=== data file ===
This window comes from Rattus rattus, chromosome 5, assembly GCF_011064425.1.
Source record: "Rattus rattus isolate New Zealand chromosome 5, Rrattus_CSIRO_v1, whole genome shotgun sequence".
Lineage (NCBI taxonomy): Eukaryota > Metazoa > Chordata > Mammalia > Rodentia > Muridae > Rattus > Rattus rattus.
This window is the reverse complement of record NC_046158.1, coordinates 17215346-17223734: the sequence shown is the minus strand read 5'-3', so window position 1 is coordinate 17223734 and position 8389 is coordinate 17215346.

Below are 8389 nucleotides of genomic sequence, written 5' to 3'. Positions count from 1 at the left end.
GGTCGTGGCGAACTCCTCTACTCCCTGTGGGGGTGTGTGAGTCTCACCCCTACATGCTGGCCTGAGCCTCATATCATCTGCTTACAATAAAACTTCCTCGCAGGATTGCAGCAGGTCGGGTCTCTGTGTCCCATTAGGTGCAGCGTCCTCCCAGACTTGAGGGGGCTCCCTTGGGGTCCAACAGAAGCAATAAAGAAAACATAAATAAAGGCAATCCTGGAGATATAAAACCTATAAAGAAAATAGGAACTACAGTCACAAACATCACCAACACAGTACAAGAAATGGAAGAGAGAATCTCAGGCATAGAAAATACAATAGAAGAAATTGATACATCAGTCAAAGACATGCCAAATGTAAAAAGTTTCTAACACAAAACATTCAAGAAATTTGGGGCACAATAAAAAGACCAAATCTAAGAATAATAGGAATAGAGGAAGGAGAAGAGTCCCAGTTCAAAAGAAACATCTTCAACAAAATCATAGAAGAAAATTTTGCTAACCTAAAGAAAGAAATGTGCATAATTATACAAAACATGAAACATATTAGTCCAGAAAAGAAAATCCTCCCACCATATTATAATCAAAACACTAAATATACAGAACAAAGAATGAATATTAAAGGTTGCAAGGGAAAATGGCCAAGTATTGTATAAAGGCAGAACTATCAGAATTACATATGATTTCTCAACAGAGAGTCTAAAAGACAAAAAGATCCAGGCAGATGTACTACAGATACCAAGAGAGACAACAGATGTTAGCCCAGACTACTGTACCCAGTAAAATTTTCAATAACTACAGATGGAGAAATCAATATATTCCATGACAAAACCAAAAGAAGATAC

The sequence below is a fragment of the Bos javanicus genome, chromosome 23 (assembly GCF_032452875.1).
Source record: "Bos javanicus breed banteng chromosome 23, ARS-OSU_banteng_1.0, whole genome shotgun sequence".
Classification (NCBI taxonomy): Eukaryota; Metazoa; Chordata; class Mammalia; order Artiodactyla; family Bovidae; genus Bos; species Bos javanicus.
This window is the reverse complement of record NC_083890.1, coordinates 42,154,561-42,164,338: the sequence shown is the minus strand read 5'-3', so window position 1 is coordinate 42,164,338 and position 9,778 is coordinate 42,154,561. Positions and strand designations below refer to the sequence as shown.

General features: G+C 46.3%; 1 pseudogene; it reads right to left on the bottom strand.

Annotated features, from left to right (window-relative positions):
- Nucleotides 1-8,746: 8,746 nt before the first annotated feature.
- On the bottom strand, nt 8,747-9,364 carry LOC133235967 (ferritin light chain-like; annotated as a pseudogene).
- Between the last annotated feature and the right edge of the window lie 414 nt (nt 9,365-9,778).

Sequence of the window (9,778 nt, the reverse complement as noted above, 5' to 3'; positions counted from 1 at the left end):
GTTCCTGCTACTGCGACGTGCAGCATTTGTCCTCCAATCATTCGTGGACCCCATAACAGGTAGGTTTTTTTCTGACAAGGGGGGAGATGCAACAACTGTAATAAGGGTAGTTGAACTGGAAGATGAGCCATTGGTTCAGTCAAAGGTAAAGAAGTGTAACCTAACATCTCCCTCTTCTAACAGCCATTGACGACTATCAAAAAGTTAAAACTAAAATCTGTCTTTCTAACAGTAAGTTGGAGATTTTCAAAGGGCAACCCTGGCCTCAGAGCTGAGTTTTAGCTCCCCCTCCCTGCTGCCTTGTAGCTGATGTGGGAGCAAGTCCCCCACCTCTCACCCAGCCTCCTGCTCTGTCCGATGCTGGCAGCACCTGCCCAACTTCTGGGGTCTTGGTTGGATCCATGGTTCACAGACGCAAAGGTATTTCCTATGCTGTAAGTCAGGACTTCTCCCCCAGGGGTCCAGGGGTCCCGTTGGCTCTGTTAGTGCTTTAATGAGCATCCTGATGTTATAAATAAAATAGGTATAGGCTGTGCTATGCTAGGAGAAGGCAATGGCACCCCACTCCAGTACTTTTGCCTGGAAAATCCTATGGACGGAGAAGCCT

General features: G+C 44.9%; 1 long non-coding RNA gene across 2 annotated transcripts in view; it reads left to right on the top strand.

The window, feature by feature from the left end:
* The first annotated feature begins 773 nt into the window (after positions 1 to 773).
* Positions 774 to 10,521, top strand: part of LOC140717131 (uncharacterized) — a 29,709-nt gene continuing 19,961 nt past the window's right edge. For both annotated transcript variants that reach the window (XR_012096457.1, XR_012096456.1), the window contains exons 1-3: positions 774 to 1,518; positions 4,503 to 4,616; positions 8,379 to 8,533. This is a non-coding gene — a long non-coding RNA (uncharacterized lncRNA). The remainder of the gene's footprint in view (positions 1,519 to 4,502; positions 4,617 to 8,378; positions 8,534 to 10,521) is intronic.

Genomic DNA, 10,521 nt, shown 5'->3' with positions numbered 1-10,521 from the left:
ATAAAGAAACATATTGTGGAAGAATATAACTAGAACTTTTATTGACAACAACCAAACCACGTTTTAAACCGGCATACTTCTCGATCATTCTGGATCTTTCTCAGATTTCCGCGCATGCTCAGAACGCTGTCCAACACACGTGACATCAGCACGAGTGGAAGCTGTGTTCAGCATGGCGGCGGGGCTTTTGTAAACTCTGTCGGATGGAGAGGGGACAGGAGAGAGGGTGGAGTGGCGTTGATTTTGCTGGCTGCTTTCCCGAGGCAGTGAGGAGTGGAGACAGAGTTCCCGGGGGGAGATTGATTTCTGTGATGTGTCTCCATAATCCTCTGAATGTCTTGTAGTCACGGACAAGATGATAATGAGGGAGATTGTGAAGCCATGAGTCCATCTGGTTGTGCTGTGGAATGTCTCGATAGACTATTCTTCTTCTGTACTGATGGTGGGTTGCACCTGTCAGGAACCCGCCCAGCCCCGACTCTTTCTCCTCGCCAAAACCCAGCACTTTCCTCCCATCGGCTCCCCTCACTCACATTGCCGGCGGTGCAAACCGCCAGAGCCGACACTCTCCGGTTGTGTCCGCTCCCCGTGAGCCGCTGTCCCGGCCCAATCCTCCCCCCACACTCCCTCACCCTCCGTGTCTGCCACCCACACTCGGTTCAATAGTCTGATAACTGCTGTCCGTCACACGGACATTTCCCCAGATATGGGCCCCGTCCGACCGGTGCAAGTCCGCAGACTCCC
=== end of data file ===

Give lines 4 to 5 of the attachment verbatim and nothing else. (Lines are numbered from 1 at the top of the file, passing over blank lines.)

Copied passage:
This window is the reverse complement of record NC_046158.1, coordinates 17215346-17223734: the sequence shown is the minus strand read 5'-3', so window position 1 is coordinate 17223734 and position 8389 is coordinate 17215346.

Below are 8389 nucleotides of genomic sequence, written 5' to 3'. Positions count from 1 at the left end.